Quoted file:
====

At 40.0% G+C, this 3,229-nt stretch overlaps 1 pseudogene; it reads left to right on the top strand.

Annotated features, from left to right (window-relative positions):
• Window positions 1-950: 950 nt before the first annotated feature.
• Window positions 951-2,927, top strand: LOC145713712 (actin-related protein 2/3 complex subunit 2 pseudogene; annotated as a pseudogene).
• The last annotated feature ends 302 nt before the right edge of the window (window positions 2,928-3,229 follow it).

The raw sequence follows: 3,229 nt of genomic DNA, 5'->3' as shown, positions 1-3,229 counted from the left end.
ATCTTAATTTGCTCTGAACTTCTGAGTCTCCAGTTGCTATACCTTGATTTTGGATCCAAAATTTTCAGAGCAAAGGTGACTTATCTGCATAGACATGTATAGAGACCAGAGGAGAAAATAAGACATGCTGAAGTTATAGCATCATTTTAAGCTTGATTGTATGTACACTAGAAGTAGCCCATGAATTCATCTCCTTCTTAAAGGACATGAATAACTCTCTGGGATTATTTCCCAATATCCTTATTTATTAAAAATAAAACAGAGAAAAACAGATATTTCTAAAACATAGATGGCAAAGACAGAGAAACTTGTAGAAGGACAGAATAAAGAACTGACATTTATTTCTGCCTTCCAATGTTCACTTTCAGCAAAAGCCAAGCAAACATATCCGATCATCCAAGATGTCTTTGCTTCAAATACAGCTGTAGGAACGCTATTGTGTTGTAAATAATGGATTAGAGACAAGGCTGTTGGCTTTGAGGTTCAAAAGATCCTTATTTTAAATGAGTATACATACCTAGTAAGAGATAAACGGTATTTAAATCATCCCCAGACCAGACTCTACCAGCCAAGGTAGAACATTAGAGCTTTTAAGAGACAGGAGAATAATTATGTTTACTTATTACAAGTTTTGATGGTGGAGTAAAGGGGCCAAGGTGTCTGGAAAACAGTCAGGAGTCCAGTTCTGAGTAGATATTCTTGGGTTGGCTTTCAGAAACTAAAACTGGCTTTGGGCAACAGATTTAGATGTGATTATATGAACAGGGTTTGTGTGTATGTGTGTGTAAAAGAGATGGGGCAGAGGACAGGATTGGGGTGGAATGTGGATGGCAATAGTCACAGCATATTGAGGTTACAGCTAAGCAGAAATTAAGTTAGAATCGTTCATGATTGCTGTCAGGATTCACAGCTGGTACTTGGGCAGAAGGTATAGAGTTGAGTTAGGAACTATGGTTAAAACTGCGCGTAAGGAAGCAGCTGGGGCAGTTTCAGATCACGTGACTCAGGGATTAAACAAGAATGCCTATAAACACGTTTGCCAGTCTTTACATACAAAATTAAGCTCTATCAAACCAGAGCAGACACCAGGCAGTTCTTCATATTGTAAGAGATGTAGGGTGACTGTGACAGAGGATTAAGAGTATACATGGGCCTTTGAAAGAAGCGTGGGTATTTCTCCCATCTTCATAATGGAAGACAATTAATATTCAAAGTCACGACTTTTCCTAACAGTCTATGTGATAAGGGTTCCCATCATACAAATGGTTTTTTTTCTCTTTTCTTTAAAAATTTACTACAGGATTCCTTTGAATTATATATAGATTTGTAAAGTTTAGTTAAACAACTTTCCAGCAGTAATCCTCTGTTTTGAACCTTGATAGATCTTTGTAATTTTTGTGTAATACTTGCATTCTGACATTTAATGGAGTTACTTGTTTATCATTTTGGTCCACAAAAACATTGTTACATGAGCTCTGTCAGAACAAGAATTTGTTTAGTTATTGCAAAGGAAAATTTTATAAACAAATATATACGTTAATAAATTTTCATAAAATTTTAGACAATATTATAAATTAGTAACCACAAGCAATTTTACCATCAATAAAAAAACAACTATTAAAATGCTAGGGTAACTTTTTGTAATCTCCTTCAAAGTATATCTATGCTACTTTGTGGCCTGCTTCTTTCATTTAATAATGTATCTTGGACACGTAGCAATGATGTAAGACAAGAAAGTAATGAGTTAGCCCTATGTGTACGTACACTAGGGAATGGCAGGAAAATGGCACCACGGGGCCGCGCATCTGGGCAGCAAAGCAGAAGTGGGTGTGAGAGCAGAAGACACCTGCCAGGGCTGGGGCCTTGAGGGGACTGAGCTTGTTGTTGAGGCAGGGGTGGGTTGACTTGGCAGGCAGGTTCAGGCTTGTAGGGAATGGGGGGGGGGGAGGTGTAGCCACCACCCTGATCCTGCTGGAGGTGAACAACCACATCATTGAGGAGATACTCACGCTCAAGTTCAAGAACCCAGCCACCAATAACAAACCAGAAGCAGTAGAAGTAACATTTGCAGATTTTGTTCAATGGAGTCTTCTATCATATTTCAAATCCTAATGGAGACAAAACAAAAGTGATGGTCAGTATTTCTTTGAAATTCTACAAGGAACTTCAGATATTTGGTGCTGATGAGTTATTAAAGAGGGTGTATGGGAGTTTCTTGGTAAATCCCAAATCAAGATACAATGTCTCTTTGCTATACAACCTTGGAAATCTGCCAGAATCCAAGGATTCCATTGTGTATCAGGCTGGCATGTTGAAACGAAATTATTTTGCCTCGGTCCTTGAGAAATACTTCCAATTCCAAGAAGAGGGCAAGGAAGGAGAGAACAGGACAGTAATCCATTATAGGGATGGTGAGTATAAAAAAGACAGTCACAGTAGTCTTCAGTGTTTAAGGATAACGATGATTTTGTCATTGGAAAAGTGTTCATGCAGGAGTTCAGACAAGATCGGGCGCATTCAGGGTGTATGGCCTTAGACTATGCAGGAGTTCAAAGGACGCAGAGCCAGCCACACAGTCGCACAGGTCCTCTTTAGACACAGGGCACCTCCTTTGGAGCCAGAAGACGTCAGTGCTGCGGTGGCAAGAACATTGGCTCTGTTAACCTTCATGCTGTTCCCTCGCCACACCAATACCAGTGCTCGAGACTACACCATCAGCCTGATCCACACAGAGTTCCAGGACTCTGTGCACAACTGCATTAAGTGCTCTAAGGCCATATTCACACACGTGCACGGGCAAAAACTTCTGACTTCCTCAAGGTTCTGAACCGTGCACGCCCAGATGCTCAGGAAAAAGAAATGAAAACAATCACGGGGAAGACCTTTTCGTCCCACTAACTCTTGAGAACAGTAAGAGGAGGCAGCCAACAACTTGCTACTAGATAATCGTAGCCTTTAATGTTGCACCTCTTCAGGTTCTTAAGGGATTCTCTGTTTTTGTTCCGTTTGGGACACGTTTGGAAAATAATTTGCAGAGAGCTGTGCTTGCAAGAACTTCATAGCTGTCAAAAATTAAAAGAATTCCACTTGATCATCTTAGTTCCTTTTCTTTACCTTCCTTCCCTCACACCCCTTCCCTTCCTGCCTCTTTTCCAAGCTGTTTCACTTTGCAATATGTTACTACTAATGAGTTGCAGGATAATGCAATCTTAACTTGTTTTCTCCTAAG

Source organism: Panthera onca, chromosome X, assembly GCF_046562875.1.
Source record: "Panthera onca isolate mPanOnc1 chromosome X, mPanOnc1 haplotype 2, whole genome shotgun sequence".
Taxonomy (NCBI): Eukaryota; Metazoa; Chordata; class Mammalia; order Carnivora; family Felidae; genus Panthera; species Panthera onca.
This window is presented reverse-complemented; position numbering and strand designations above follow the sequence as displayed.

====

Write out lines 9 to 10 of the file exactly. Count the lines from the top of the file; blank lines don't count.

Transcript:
Source record: "Panthera onca isolate mPanOnc1 chromosome X, mPanOnc1 haplotype 2, whole genome shotgun sequence".
Taxonomy (NCBI): Eukaryota; Metazoa; Chordata; class Mammalia; order Carnivora; family Felidae; genus Panthera; species Panthera onca.